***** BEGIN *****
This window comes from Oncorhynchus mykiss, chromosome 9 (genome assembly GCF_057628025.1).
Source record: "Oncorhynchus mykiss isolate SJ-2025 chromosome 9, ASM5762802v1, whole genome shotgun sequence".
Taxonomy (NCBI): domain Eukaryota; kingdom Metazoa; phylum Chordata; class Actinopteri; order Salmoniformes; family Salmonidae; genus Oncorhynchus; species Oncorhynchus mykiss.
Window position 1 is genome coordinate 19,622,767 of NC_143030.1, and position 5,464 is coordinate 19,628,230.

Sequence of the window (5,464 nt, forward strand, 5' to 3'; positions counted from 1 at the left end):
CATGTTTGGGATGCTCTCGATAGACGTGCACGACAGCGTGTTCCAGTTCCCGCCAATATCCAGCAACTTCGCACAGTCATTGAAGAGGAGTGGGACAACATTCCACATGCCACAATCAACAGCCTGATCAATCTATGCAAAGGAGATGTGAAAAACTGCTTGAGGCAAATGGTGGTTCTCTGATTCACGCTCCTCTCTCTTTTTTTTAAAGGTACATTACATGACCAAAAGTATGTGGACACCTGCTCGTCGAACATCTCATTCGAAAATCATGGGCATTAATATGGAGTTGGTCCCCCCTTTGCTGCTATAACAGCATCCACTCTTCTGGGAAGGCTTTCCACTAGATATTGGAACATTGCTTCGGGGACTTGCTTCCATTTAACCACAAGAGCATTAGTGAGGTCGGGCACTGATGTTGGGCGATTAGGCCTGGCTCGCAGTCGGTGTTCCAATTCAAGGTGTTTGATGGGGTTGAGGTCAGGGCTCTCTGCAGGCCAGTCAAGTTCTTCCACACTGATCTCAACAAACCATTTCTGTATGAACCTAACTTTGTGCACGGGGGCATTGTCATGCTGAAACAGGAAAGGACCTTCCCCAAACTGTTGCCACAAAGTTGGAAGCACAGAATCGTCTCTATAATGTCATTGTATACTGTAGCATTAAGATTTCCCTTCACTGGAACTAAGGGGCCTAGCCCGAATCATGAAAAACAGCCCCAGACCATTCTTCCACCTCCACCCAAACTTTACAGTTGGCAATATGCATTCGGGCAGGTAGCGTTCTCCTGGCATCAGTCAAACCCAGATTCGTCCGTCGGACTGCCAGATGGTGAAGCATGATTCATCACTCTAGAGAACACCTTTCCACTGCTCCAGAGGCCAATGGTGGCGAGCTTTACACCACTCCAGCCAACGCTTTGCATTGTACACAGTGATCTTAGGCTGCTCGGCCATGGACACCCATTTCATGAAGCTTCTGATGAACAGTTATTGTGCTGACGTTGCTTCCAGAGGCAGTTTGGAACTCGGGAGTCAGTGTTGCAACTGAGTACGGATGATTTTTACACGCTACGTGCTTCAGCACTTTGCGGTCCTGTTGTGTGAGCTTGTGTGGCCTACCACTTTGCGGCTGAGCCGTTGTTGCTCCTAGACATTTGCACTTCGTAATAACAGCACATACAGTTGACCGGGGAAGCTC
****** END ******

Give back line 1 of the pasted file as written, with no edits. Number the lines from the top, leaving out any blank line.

This window comes from Oncorhynchus mykiss, chromosome 9 (genome assembly GCF_057628025.1).